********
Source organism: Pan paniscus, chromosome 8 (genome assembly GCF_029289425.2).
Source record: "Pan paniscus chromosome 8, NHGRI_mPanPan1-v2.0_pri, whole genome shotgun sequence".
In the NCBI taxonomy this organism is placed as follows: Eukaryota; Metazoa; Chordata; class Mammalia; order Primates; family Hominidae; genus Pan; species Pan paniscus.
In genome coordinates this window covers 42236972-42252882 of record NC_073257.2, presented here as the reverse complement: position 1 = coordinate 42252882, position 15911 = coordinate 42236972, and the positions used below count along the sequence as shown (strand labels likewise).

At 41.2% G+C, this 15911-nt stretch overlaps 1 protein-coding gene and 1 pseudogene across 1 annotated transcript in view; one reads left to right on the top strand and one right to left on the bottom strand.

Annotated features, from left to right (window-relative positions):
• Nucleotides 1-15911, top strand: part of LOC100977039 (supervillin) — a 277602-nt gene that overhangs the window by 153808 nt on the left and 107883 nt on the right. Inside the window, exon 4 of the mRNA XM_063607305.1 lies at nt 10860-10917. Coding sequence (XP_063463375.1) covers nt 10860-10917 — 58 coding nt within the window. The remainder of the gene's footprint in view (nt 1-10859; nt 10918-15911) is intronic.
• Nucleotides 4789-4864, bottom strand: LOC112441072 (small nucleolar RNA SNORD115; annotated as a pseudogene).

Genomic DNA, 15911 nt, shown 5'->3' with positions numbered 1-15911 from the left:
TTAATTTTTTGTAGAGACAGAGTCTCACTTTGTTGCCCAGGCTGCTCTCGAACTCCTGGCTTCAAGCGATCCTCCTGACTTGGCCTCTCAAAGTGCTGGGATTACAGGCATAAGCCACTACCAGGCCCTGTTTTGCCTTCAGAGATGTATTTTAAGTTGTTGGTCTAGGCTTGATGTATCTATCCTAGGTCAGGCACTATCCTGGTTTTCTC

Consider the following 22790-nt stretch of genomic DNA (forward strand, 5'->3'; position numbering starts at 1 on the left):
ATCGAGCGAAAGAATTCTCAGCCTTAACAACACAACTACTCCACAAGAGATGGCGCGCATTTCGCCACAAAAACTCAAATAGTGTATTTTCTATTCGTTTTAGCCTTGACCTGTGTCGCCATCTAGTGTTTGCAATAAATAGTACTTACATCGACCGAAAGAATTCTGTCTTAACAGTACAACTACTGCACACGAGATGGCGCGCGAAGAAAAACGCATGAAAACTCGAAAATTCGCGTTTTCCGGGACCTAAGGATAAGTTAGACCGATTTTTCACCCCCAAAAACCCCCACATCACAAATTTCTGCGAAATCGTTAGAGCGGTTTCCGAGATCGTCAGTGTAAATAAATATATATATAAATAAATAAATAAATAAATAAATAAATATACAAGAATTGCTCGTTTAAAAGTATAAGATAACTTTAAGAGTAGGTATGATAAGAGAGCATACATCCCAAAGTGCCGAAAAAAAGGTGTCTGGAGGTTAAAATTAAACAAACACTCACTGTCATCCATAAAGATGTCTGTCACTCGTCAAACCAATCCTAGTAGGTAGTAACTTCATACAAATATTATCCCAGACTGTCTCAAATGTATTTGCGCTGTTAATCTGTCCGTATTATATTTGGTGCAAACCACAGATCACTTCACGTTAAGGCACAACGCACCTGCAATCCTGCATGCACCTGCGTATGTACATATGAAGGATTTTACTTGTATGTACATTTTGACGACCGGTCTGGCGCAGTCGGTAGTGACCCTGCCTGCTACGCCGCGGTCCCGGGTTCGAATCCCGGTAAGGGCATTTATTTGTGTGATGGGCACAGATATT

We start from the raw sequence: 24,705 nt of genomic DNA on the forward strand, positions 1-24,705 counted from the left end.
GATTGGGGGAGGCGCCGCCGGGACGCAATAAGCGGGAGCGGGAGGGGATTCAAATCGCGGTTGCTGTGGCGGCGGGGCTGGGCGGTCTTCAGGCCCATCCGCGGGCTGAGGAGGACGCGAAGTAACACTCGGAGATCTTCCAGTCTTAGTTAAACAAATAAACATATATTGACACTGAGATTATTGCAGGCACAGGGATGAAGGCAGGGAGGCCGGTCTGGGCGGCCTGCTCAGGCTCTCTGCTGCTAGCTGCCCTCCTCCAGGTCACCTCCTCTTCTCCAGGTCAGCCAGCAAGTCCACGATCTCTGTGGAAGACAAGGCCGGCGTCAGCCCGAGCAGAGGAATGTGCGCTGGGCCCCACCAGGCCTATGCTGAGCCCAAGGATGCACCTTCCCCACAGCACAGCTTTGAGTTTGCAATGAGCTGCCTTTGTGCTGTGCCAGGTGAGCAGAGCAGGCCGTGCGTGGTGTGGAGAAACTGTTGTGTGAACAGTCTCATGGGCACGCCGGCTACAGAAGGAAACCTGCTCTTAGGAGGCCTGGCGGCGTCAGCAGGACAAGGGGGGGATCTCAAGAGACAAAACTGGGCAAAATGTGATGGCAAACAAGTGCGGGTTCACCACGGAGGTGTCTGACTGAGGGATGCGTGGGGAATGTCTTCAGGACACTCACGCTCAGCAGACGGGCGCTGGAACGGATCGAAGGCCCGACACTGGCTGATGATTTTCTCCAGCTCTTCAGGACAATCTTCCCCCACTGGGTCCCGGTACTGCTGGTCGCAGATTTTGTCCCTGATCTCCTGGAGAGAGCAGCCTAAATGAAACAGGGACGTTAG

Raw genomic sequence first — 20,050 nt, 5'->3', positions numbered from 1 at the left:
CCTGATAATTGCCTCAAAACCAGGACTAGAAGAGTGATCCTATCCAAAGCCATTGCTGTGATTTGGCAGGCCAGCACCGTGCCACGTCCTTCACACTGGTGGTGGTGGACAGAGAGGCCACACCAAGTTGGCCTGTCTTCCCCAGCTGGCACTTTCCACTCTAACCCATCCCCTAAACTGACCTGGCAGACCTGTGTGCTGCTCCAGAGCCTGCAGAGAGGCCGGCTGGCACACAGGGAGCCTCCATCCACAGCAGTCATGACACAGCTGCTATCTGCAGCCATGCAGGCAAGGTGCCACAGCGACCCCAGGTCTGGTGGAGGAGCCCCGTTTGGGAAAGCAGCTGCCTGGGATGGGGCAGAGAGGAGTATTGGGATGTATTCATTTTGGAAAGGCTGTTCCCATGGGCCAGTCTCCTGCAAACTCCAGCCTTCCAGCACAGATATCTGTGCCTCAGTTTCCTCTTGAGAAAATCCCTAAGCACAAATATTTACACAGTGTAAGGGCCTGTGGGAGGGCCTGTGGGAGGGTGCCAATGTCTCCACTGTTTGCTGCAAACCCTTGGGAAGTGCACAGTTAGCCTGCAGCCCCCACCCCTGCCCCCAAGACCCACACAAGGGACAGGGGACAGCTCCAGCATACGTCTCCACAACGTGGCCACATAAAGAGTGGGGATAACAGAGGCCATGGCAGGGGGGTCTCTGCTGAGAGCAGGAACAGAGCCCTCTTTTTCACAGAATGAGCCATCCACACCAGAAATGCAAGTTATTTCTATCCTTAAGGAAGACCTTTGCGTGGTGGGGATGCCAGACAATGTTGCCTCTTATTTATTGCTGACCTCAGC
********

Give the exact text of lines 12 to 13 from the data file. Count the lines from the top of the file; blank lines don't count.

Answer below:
ATCGAGCGAAAGAATTCTCAGCCTTAACAACACAACTACTCCACAAGAGATGGCGCGCATTTCGCCACAAAAACTCAAATAGTGTATTTTCTATTCGTTTTAGCCTTGACCTGTGTCGCCATCTAGTGTTTGCAATAAATAGTACTTACATCGACCGAAAGAATTCTGTCTTAACAGTACAACTACTGCACACGAGATGGCGCGCGAAGAAAAACGCATGAAAACTCGAAAATTCGCGTTTTCCGGGACCTAAGGATAAGTTAGACCGATTTTTCACCCCCAAAAACCCCCACATCACAAATTTCTGCGAAATCGTTAGAGCGGTTTCCGAGATCGTCAGTGTAAATAAATATATATATAAATAAATAAATAAATAAATAAATAAATATACAAGAATTGCTCGTTTAAAAGTATAAGATAACTTTAAGAGTAGGTATGATAAGAGAGCATACATCCCAAAGTGCCGAAAAAAAGGTGTCTGGAGGTTAAAATTAAACAAACACTCACTGTCATCCATAAAGATGTCTGTCACTCGTCAAACCAATCCTAGTAGGTAGTAACTTCATACAAATATTATCCCAGACTGTCTCAAATGTATTTGCGCTGTTAATCTGTCCGTATTATATTTGGTGCAAACCACAGATCACTTCACGTTAAGGCACAACGCACCTGCAATCCTGCATGCACCTGCGTATGTACATATGAAGGATTTTACTTGTATGTACATTTTGACGACCGGTCTGGCGCAGTCGGTAGTGACCCTGCCTGCTACGCCGCGGTCCCGGGTTCGAATCCCGGTAAGGGCATTTATTTGTGTGATGGGCACAGATATT

We start from the raw sequence: 24,705 nt of genomic DNA on the forward strand, positions 1-24,705 counted from the left end.